Ripple Effect: The Impact of Chronic Migraines on the Entire Support Structure
Migraines not only cause comprehensive pain to the patient, but also a corresponding, deep and widespread ripple effect among all those surrounding that person. Recognizing this fact and encouraging all involved to seek a healthy balance might serve to avoid an unhealthy dynamic.
Parenting with migraine
Migraines have the power to completely sideline a person from life. Their responsibilities often shift to someone else. Many times, that person, perhaps a spouse or partner, is also the primary provider of support to the migraineur. Children watch and try to make sense of a parent in severe pain. Depending on their ages, witnessing this kind of struggle can cause confusion or hardship. A healthy balance, already hard to find or maintain for any family, is made all the more challenging for a family including someone living with chronic migraine.
From the experience of repeatedly getting hard-hit by pain, my family and I (like many of you and yours) have created a back-up system of logistical support that springs forth so that when I go down with a migraine, my absence causes the least disruption possible. My husband feels the brunt of it the most. He kicks into high gear, and in addition to his job and volunteer obligations, he covers errands and carpools. Everyone pulls together to do laundry and meals.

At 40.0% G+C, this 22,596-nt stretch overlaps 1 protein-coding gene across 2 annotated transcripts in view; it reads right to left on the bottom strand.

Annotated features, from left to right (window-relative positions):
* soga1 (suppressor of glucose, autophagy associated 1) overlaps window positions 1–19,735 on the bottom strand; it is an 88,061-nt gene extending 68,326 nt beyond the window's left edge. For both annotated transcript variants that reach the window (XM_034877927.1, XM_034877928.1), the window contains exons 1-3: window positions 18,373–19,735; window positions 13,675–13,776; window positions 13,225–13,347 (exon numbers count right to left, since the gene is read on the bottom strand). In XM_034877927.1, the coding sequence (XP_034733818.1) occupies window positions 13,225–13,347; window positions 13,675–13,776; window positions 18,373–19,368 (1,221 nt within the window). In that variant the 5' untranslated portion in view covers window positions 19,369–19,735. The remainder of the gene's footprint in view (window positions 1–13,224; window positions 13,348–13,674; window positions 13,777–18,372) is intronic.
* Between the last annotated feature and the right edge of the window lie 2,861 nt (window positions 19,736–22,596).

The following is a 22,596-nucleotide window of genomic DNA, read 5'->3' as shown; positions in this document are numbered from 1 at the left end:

Extended family support
When our children were younger, and we were in a pinch, we had to call on our extended family to help cover my responsibilities. My parents and in-laws stepped in to provide childcare; siblings picked up prescriptions. Various family members, co-workers and friends provided transportation and waited with me in the emergency room for care.
Because I have been wrestling with migraines since childhood, my children have never known me without the condition. That truth doesn’t make the reality any less difficult for them to comprehend or understand. When they were younger, I hate to imagine how confusing it must have been to experience the whiplash that migraines created from one day to the next. One day, they would have a physically engaged mother – running around outside; lifting them up, the house shining brightly with lights, open curtains and activity. The next day, the house dimmed and quiet, mom was in the bedroom with the door shut. How could a toddler make sense of such a thing? I have been blessed with a phenomenal husband who jumped in when I was unable. And we are blessed to have a deep bench of family to turn to when he was unavailable. We are fully aware just how lucky we are, and I know that this is not the case for many.
Impact on friends and caregivers
It can by dizzying for the friends of people with migraines as well. The inconsistent nature of the migraineur’s life - wellness one moment, severe pain the next – means that plans get canceled on a dime, or can’t be made in advance. Someone you count on for support and fun can disappear completely for days on end. Things may feel one-sided. It is gut-wrenching to watch someone you care about as they experience severe pain while being completely helpless to stop it.